|Commuters, what is the prefered courier bag?||Lone Gunman|
May 27, 2003 5:16 PM
|I have the opportunity to commute to work. I am wondering about which bag works best. Need to carry a change of clothes and a little cleanup stuff. Backpack style or courier/newspaper bag style? Does backpack type interfer with the helmet or put the center of gravity high throwing off balance a bit, and/or does it flop around too much? I have been looking around on line at styles and prices, how many cu.in. is big enough? Have seen a range of 1500 to 2100. MFG's and websites for bags other than standard big bike catalog co's? Price ranges? Thanks for info!!|
|re: Commuters, what is the prefered courier bag?||j-son|
May 27, 2003 5:26 PM
|I have a short commute of 2.5 miles, for which the large Timbuk2 messenger bag works fine. If my commute was longer, I would opt for something like the Pearl Izumi or Oakley backpack. The backpacks offer more support and the weight is suspended more on your lower back. I would suggest carrying the bare minimum. I leave my clothes, shoes and et cetera (badge, gunbelt, Glock, handcuffs, ASP ... yada yada yada) at work and carry underwear, lunch, wallet, that sort of thing.
|re: Commuters, what is the prefered courier bag?||climbo|
May 27, 2003 6:03 PM
|it's not up to us, if I were you I'd try them on in a store. I prefer messenger style because it's easy to carry big and small loads and has better access to pockets etc. and they are bomb proof. Around 2000 cu in should be fine, bigger if you want to make sure you can carry home that 6 pack. There are tons of companies and hundreds of styles to choose from, they can be personalized also. ReLoad, Timbuk, Chrome, Crumpler, Ortlieb, 420, BaileyWorks, PAC, Roach, Zo.... anywhere from about $75 to $200.|
|re: Commuters, what is the prefered courier bag?||Damocles|
May 27, 2003 6:18 PM
|I have a 10 km commute and use a Ground Effect El Taco - http://www.groundeffect.co.nz/product_detail.php?style=ELT&category=BAG
- sits low on the back and fits a briefcase and a change of clothes. However I do recommend a backpack for heavier loads - the courier bag doesn't agree with my back with anything over 7 kg.
May 27, 2003 8:21 PM
|Check out the Timbuk2 bags. Really well made, lots of sizes and custom options plus you can pick your own color scheme. I have a Dee Dog with the hypelon liner, pad, compressions straps and a few other things. Great bag, I love it.|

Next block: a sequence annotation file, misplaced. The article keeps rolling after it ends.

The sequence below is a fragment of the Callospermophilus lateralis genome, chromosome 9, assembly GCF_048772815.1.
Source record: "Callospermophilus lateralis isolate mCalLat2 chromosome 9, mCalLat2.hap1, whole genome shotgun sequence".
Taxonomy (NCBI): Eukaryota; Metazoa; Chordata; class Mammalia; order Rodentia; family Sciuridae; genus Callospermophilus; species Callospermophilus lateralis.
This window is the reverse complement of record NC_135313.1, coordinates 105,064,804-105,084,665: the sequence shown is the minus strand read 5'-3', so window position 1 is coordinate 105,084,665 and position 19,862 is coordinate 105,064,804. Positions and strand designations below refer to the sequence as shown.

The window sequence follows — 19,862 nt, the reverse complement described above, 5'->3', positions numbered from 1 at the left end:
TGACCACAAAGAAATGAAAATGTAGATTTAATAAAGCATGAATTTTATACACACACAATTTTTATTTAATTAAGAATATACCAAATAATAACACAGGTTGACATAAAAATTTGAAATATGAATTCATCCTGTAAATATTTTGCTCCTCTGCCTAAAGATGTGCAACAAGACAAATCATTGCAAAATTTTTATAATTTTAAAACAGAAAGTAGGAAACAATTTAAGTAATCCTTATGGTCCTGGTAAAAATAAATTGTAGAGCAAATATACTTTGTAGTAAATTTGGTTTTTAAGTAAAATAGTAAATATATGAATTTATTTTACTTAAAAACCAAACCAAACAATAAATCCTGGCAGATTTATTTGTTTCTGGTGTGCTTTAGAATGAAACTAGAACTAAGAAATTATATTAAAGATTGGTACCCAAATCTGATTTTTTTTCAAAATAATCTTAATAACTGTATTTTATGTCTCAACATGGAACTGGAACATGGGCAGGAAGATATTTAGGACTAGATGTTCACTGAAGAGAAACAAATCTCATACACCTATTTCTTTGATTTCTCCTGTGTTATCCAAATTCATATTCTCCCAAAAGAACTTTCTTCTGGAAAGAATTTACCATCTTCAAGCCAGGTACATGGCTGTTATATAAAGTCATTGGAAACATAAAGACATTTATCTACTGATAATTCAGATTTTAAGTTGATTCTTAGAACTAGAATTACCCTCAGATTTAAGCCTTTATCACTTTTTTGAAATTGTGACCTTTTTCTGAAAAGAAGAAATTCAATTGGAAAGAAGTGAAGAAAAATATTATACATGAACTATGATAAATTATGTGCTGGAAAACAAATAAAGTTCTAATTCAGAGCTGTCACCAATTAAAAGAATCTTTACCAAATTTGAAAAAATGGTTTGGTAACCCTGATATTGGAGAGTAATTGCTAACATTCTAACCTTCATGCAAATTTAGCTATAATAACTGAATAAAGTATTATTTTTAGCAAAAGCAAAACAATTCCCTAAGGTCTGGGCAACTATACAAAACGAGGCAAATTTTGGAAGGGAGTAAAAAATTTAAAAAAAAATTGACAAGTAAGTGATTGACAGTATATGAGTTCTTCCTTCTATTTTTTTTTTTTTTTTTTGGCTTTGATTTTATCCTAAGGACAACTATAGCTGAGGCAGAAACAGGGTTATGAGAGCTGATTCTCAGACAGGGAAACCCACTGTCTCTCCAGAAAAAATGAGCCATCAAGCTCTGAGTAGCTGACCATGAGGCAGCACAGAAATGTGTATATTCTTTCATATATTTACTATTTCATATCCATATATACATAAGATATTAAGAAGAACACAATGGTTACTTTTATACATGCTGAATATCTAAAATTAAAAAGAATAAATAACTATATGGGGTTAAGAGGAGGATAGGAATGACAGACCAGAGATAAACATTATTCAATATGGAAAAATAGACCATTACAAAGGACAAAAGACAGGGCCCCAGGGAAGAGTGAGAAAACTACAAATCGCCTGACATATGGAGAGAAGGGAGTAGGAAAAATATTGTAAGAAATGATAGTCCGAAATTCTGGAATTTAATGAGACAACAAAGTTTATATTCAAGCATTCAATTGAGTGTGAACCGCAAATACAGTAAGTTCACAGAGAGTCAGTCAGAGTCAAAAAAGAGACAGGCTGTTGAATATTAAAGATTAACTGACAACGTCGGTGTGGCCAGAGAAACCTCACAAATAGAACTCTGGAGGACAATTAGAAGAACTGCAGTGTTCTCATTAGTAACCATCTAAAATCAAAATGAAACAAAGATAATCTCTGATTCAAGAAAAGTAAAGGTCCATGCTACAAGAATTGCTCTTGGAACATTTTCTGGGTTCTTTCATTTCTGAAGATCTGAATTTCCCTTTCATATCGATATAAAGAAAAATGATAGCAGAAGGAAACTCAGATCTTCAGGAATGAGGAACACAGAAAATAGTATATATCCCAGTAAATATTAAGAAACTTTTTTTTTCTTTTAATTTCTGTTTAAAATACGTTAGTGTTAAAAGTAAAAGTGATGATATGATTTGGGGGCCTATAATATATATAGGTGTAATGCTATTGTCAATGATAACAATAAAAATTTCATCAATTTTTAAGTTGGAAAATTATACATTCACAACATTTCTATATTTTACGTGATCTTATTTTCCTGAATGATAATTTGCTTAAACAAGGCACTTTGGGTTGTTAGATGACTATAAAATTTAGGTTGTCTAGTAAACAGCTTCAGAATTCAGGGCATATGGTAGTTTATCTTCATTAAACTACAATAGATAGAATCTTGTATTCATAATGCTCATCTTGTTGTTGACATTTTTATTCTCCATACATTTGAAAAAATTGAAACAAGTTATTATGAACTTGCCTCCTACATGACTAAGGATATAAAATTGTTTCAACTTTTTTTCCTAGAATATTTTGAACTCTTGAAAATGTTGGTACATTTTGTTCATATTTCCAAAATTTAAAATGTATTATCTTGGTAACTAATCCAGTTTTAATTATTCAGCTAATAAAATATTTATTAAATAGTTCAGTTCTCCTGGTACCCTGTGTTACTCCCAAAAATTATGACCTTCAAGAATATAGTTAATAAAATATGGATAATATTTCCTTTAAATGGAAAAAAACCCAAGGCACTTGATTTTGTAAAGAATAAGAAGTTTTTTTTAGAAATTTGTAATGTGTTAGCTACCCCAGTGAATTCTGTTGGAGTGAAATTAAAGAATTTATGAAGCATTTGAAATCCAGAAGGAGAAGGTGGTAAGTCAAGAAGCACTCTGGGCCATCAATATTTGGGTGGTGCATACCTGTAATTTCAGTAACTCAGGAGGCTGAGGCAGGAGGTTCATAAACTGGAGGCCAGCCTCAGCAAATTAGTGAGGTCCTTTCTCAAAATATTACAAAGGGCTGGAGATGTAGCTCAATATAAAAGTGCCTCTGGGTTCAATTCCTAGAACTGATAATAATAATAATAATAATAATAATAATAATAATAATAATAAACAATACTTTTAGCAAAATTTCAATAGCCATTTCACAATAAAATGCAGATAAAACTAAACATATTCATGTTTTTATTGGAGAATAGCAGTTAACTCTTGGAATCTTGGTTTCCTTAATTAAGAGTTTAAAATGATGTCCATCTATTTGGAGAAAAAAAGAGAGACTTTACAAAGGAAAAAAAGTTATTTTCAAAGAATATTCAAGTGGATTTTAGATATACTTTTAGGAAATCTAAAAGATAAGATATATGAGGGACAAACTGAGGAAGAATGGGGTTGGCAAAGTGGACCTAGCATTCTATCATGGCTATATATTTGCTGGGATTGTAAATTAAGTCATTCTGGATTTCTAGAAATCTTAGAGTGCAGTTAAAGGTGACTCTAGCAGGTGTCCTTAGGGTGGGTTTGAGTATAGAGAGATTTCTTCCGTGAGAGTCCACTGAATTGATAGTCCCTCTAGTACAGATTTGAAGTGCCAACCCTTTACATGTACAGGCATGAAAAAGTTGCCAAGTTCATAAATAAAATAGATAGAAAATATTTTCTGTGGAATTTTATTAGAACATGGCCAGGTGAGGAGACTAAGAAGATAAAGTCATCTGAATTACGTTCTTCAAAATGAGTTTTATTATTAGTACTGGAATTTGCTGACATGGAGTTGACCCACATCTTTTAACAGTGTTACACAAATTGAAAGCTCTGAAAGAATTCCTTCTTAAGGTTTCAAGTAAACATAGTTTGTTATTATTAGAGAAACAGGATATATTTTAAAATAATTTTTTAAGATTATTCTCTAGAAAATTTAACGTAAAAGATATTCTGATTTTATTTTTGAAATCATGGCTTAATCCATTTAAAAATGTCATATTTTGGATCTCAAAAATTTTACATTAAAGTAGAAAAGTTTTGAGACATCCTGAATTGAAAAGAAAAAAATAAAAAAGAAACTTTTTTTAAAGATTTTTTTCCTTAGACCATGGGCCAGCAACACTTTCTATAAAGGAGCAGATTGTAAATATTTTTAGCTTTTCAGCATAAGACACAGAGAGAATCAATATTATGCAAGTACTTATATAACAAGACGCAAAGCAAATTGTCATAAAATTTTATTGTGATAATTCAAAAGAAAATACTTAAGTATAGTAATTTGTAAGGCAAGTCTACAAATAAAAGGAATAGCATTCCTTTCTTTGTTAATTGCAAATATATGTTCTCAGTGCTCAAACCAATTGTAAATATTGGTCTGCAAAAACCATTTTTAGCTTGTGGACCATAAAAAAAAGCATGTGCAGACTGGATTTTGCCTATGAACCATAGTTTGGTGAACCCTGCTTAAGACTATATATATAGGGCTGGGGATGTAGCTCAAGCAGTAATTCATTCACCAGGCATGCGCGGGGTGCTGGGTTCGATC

|I'm using a Patagonia Critical Mass bag right now...||jtferraro|
May 27, 2003 8:36 PM
|I picked it up on sale for $59 (normally sells for $99). Initially it felt kinda weird b/c I had never used a courier bag before, but got used to it quickly. Definitely a quality bag, well built, and guaranteed for life. It has an outside pocket (which can be used for a water bottle), and outside zip pocket (I use that one solely for carrying biking supplies, ie. tube, pump, tire levers, tool, etc., then it has the main compartment and another inner sleeve compartment w/zipper. The bag is weather resisitant, has a nice padded shoulder strap, a loop for a taillight, and a large reflective strip. I was also considering Timbuk2 but found this sale.
May 28, 2003 6:23 AM
|I also use the Timbuk2 bag for my commute, ~25 miles RT. I would advise leaving as much as you can at work, i.e. especially toiletries, shoes and clothes. I drive once a week anyway and just replenish stuff (fresh towel and clothes) then, leave a couple pair of shoes at work permanently. Why haul all that stuff back and forth?
If you streamline you'll be much happier with a smaller bag--I use the Timbuk2 PeeWee, it's just 900 cu. in. but holds an amazing amount of stuff if I need to run errands. Just like traveling, the bigger the bag the more excuses you'll tend to find to fill it up.
May 28, 2003 6:48 AM